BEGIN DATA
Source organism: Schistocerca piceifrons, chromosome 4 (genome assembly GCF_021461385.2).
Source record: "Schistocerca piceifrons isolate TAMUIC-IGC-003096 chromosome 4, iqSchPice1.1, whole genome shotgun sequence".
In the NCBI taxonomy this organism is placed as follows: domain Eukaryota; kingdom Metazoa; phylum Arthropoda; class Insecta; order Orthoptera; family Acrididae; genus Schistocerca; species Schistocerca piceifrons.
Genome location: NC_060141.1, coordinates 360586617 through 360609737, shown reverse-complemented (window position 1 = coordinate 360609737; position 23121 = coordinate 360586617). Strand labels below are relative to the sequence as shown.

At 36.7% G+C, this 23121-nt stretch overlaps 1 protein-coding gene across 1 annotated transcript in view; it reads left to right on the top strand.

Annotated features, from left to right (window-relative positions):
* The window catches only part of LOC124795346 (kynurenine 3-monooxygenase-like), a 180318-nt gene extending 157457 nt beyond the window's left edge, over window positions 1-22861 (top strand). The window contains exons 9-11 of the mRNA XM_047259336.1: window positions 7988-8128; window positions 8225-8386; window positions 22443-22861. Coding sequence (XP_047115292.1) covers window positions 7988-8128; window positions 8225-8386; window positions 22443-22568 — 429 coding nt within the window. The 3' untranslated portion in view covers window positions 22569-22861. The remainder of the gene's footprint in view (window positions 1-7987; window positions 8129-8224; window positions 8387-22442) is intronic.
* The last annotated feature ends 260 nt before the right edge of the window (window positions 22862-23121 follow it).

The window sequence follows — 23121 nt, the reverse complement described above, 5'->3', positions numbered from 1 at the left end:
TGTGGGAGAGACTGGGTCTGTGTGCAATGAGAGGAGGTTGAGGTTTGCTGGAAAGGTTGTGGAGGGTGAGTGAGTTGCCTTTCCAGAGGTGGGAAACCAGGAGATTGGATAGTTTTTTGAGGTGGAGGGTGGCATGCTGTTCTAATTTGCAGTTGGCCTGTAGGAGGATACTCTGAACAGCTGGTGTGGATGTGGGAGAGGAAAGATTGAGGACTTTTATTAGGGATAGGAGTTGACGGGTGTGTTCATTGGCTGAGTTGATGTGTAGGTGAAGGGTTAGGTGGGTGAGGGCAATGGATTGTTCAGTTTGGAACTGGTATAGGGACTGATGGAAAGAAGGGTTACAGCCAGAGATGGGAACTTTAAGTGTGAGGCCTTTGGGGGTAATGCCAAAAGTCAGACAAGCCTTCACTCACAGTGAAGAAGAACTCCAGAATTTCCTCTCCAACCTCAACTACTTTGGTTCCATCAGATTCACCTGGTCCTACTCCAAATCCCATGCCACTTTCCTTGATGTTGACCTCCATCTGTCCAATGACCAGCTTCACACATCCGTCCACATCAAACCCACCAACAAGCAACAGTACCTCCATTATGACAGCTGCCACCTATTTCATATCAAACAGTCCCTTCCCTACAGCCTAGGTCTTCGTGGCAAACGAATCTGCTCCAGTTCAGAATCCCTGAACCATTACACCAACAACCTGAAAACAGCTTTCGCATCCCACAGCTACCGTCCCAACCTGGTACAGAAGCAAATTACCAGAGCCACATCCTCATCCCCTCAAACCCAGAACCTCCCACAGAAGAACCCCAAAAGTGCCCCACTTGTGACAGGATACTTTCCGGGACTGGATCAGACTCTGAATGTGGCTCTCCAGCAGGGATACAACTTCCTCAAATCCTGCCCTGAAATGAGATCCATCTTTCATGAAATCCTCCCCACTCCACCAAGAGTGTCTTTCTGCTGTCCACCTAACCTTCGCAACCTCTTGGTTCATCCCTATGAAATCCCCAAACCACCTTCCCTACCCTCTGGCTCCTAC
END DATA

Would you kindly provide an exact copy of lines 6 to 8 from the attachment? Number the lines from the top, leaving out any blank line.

Annotated features, from left to right (window-relative positions):
* The window catches only part of LOC124795346 (kynurenine 3-monooxygenase-like), a 180318-nt gene extending 157457 nt beyond the window's left edge, over window positions 1-22861 (top strand). The window contains exons 9-11 of the mRNA XM_047259336.1: window positions 7988-8128; window positions 8225-8386; window positions 22443-22861. Coding sequence (XP_047115292.1) covers window positions 7988-8128; window positions 8225-8386; window positions 22443-22568 — 429 coding nt within the window. The 3' untranslated portion in view covers window positions 22569-22861. The remainder of the gene's footprint in view (window positions 1-7987; window positions 8129-8224; window positions 8387-22442) is intronic.
* The last annotated feature ends 260 nt before the right edge of the window (window positions 22862-23121 follow it).